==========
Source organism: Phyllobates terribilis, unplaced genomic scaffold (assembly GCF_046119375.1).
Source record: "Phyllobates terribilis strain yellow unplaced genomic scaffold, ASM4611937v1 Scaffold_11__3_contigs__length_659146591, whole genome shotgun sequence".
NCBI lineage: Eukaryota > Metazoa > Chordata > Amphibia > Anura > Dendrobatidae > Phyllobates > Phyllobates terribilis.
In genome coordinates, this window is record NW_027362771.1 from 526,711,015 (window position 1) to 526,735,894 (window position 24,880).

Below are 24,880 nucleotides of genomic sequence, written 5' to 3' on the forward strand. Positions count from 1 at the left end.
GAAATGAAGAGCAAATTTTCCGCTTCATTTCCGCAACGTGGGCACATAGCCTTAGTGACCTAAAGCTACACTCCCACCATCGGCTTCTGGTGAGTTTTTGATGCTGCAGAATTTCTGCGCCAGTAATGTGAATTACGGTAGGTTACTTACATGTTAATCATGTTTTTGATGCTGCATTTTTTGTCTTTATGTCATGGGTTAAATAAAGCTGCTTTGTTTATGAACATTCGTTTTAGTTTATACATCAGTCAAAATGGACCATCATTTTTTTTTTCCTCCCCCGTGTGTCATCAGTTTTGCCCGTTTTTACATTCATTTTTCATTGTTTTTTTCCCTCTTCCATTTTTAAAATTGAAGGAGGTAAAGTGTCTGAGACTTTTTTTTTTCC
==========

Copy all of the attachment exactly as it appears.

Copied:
Source organism: Phyllobates terribilis, unplaced genomic scaffold (assembly GCF_046119375.1).
Source record: "Phyllobates terribilis strain yellow unplaced genomic scaffold, ASM4611937v1 Scaffold_11__3_contigs__length_659146591, whole genome shotgun sequence".
NCBI lineage: Eukaryota > Metazoa > Chordata > Amphibia > Anura > Dendrobatidae > Phyllobates > Phyllobates terribilis.
In genome coordinates, this window is record NW_027362771.1 from 526,711,015 (window position 1) to 526,735,894 (window position 24,880).

Below are 24,880 nucleotides of genomic sequence, written 5' to 3' on the forward strand. Positions count from 1 at the left end.
GAAATGAAGAGCAAATTTTCCGCTTCATTTCCGCAACGTGGGCACATAGCCTTAGTGACCTAAAGCTACACTCCCACCATCGGCTTCTGGTGAGTTTTTGATGCTGCAGAATTTCTGCGCCAGTAATGTGAATTACGGTAGGTTACTTACATGTTAATCATGTTTTTGATGCTGCATTTTTTGTCTTTATGTCATGGGTTAAATAAAGCTGCTTTGTTTATGAACATTCGTTTTAGTTTATACATCAGTCAAAATGGACCATCATTTTTTTTTTCCTCCCCCGTGTGTCATCAGTTTTGCCCGTTTTTACATTCATTTTTCATTGTTTTTTTCCCTCTTCCATTTTTAAAATTGAAGGAGGTAAAGTGTCTGAGACTTTTTTTTTTCC